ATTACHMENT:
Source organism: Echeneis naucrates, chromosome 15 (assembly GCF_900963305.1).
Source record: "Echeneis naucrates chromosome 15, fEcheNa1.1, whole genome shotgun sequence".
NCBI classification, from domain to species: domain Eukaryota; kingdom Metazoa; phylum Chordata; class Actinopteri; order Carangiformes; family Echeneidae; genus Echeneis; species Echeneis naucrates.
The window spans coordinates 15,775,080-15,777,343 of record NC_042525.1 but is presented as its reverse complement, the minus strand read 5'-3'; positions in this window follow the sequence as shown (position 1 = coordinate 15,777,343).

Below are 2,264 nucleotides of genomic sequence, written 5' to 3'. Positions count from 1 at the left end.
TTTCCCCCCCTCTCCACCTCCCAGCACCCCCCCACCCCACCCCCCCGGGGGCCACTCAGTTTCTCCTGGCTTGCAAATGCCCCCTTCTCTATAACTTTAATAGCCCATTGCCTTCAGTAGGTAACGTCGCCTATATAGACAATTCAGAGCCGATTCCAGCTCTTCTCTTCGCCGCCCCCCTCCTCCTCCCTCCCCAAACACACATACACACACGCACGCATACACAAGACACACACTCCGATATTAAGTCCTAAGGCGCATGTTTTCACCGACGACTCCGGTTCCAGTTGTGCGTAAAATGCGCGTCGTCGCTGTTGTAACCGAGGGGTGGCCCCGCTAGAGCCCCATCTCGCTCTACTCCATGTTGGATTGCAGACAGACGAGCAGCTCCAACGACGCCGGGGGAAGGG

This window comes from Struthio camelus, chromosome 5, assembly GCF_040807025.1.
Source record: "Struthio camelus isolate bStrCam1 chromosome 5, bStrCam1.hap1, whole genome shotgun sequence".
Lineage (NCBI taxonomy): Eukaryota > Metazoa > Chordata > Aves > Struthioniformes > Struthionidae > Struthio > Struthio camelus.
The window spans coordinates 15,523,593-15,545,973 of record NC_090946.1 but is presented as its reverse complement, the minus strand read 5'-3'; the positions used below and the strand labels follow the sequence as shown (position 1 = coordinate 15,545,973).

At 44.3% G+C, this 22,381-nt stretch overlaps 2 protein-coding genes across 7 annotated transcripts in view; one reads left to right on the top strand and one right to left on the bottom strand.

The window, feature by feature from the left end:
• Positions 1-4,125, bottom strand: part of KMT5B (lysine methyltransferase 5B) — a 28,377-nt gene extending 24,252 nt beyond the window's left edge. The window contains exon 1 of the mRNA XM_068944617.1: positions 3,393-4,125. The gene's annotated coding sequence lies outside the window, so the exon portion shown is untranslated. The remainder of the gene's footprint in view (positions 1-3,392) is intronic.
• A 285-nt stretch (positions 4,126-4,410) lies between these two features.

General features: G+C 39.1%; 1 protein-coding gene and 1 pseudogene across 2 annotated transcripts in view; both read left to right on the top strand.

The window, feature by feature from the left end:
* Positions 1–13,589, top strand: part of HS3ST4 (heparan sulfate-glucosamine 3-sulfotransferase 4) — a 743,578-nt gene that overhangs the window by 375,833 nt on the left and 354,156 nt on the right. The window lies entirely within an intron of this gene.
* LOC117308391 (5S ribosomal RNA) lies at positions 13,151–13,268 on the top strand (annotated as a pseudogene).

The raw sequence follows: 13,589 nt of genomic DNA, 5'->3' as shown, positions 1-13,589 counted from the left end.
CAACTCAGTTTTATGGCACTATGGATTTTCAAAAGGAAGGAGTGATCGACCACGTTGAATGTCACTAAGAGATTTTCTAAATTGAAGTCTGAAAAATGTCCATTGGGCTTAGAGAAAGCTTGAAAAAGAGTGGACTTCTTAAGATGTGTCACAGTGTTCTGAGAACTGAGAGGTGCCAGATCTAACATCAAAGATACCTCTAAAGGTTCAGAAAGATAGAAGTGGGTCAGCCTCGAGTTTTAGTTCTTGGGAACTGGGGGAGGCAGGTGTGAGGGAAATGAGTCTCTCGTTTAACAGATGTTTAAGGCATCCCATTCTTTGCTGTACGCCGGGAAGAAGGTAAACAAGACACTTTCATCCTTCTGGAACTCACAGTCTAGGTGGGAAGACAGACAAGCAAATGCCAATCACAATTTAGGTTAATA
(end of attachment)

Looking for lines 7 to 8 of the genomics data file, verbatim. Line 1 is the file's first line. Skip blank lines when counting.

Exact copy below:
This window comes from Struthio camelus, chromosome 5, assembly GCF_040807025.1.
Source record: "Struthio camelus isolate bStrCam1 chromosome 5, bStrCam1.hap1, whole genome shotgun sequence".